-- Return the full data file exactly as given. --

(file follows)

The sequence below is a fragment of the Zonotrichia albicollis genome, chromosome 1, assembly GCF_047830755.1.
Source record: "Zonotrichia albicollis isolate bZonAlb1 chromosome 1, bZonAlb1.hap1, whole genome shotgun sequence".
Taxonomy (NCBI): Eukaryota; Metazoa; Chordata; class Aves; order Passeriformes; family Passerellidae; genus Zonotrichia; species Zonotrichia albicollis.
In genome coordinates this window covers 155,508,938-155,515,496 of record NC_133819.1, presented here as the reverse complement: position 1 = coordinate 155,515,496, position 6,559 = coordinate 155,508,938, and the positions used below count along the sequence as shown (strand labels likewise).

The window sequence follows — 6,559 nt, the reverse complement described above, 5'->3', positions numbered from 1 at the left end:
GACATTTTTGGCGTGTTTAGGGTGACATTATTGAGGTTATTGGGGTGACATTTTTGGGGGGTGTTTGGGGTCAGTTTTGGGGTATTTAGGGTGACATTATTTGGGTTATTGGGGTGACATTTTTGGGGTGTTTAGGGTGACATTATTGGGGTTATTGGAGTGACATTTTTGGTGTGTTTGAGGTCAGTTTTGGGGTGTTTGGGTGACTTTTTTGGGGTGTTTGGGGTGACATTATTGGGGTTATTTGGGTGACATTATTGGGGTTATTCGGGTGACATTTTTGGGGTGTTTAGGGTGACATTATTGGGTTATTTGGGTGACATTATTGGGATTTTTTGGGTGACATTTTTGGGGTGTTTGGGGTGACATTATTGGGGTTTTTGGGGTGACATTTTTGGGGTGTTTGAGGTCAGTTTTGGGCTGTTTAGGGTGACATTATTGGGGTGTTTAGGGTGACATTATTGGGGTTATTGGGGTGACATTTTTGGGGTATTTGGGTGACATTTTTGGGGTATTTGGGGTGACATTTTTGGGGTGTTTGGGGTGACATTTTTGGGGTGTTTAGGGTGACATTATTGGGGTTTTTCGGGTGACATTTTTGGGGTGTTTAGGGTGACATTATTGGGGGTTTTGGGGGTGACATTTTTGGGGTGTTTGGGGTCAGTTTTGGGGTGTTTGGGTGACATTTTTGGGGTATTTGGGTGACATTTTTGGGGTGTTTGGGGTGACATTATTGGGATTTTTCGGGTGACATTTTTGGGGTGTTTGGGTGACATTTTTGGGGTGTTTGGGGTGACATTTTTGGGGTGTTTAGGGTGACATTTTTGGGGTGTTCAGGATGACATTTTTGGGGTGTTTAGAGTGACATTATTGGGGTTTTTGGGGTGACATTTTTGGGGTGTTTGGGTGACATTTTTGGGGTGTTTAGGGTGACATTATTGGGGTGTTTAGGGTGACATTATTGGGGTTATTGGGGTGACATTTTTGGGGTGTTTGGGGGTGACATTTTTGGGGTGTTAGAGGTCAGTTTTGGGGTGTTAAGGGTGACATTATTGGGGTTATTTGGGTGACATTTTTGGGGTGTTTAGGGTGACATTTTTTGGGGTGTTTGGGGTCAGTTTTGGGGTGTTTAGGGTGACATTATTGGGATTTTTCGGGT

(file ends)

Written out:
The sequence below is a fragment of the Zonotrichia albicollis genome, chromosome 1, assembly GCF_047830755.1.
Source record: "Zonotrichia albicollis isolate bZonAlb1 chromosome 1, bZonAlb1.hap1, whole genome shotgun sequence".
Taxonomy (NCBI): Eukaryota; Metazoa; Chordata; class Aves; order Passeriformes; family Passerellidae; genus Zonotrichia; species Zonotrichia albicollis.
In genome coordinates this window covers 155,508,938-155,515,496 of record NC_133819.1, presented here as the reverse complement: position 1 = coordinate 155,515,496, position 6,559 = coordinate 155,508,938, and the positions used below count along the sequence as shown (strand labels likewise).

The window sequence follows — 6,559 nt, the reverse complement described above, 5'->3', positions numbered from 1 at the left end:
GACATTTTTGGCGTGTTTAGGGTGACATTATTGAGGTTATTGGGGTGACATTTTTGGGGGGTGTTTGGGGTCAGTTTTGGGGTATTTAGGGTGACATTATTTGGGTTATTGGGGTGACATTTTTGGGGTGTTTAGGGTGACATTATTGGGGTTATTGGAGTGACATTTTTGGTGTGTTTGAGGTCAGTTTTGGGGTGTTTGGGTGACTTTTTTGGGGTGTTTGGGGTGACATTATTGGGGTTATTTGGGTGACATTATTGGGGTTATTCGGGTGACATTTTTGGGGTGTTTAGGGTGACATTATTGGGTTATTTGGGTGACATTATTGGGATTTTTTGGGTGACATTTTTGGGGTGTTTGGGGTGACATTATTGGGGTTTTTGGGGTGACATTTTTGGGGTGTTTGAGGTCAGTTTTGGGCTGTTTAGGGTGACATTATTGGGGTGTTTAGGGTGACATTATTGGGGTTATTGGGGTGACATTTTTGGGGTATTTGGGTGACATTTTTGGGGTATTTGGGGTGACATTTTTGGGGTGTTTGGGGTGACATTTTTGGGGTGTTTAGGGTGACATTATTGGGGTTTTTCGGGTGACATTTTTGGGGTGTTTAGGGTGACATTATTGGGGGTTTTGGGGGTGACATTTTTGGGGTGTTTGGGGTCAGTTTTGGGGTGTTTGGGTGACATTTTTGGGGTATTTGGGTGACATTTTTGGGGTGTTTGGGGTGACATTATTGGGATTTTTCGGGTGACATTTTTGGGGTGTTTGGGTGACATTTTTGGGGTGTTTGGGGTGACATTTTTGGGGTGTTTAGGGTGACATTTTTGGGGTGTTCAGGATGACATTTTTGGGGTGTTTAGAGTGACATTATTGGGGTTTTTGGGGTGACATTTTTGGGGTGTTTGGGTGACATTTTTGGGGTGTTTAGGGTGACATTATTGGGGTGTTTAGGGTGACATTATTGGGGTTATTGGGGTGACATTTTTGGGGTGTTTGGGGGTGACATTTTTGGGGTGTTAGAGGTCAGTTTTGGGGTGTTAAGGGTGACATTATTGGGGTTATTTGGGTGACATTTTTGGGGTGTTTAGGGTGACATTTTTTGGGGTGTTTGGGGTCAGTTTTGGGGTGTTTAGGGTGACATTATTGGGATTTTTCGGGT